The Tote, the state-owned bookmaker founded in 1928 by Winston Churchill, was in the spotlight last night after gaming group Gala Coral confirmed it has made a bid for the business, which values it at GBP 405 million.
Gala said it would prefer to bid solely for the Tote’s 540 betting shops, which it values at GBP 325m but would consider other options depending on how the government views its proposals.
Under Gala’s alternative plans, it could offer GBP 405m for the entire business – then sell on Tote’s on-course betting, telephone betting and internet betting operations. Gala values the division at GBP 80m.
However, it has also said it may offer GBP 325m for the entire business, hold on to the betting shops, then hand over the rest of Tote’s operations to the UK racing industry.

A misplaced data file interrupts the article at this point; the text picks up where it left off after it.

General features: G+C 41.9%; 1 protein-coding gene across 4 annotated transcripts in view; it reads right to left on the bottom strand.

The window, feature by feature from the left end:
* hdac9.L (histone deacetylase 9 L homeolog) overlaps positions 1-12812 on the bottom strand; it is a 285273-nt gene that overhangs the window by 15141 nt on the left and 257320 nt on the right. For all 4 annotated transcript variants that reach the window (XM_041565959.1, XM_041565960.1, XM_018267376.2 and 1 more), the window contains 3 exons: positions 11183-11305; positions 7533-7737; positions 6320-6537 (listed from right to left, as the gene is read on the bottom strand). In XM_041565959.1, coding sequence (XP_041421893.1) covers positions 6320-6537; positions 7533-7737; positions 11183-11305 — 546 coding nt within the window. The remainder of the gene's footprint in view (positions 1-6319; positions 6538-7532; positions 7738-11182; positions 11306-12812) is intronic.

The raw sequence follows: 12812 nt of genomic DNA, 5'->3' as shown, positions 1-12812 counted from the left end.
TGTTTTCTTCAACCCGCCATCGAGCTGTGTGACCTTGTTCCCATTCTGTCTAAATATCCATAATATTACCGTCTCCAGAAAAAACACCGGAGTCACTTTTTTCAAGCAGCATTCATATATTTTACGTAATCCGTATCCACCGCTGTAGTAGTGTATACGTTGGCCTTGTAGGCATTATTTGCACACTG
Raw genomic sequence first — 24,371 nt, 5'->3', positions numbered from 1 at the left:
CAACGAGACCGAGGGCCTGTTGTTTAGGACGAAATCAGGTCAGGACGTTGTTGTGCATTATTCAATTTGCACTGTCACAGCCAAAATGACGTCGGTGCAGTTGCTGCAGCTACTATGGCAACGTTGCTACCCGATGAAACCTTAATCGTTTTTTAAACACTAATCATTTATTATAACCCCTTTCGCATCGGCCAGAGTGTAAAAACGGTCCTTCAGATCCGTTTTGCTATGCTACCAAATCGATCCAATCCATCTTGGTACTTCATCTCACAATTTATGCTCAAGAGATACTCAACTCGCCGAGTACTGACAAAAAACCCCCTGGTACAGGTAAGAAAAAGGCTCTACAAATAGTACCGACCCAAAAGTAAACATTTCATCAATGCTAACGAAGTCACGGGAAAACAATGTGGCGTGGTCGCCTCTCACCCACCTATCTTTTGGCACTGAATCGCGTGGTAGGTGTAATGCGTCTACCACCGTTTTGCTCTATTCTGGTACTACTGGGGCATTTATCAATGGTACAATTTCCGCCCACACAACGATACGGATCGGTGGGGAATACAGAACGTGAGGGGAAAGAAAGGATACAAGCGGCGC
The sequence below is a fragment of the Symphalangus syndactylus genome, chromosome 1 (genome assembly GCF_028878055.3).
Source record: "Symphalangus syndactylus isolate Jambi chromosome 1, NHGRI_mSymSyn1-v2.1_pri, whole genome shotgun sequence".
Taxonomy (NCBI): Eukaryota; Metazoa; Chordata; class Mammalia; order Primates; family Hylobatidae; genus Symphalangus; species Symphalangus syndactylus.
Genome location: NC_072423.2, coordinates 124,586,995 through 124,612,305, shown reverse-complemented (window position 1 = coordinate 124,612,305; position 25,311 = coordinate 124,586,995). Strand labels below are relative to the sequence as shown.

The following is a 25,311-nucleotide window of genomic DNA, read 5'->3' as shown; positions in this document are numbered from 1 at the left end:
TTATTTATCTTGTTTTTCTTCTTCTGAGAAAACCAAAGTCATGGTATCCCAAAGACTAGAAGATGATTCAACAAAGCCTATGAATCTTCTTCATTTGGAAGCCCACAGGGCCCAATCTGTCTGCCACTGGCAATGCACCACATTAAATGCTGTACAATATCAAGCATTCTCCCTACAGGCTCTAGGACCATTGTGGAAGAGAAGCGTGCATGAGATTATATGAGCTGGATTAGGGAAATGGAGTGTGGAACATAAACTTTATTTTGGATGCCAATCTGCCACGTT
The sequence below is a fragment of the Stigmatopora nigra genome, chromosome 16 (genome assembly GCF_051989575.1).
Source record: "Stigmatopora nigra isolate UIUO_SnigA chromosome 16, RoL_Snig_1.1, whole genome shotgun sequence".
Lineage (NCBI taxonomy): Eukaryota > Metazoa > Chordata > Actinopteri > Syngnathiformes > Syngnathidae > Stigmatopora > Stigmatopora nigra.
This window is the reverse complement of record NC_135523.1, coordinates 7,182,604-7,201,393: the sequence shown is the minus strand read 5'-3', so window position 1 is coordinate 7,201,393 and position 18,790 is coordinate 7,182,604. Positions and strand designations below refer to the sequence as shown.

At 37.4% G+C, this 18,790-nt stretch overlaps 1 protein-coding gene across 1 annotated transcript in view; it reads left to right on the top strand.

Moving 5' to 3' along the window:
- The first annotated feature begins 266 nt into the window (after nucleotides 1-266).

Gala has offered to run this part of the business on an at-cost basis.
However, the Department of Culture, Media and Sport said last night that the government „had not yet invited any bids for the Tote“.
It added that it planned to announce how it would meet the government’s desire for a sale of the Tote that would benefit the racing industry within the next month.
Labour made a manifesto pledge before the last General Election to sell the Tote to the racing industry. In September, plans by a horse-racing consortium – for a reputed between GBP 310m and GBP 320m – to buy it were thwarted after the DCMS failed to reach an agreement with the group, which included race track owner Arena Leisure, Racecourse Holdings Trust – the arm of the Jockey Club that owns Aintree and Cheltenham.
Another racing industry consortium is also understood to be preparing a bid to challenge Gala’s offer.
Tote operating profits fell 3.3 per cent to GBP 23.4m last year because of poor horse-racing results while turnover grew 16.9 per cent to GBP 2.21 billion.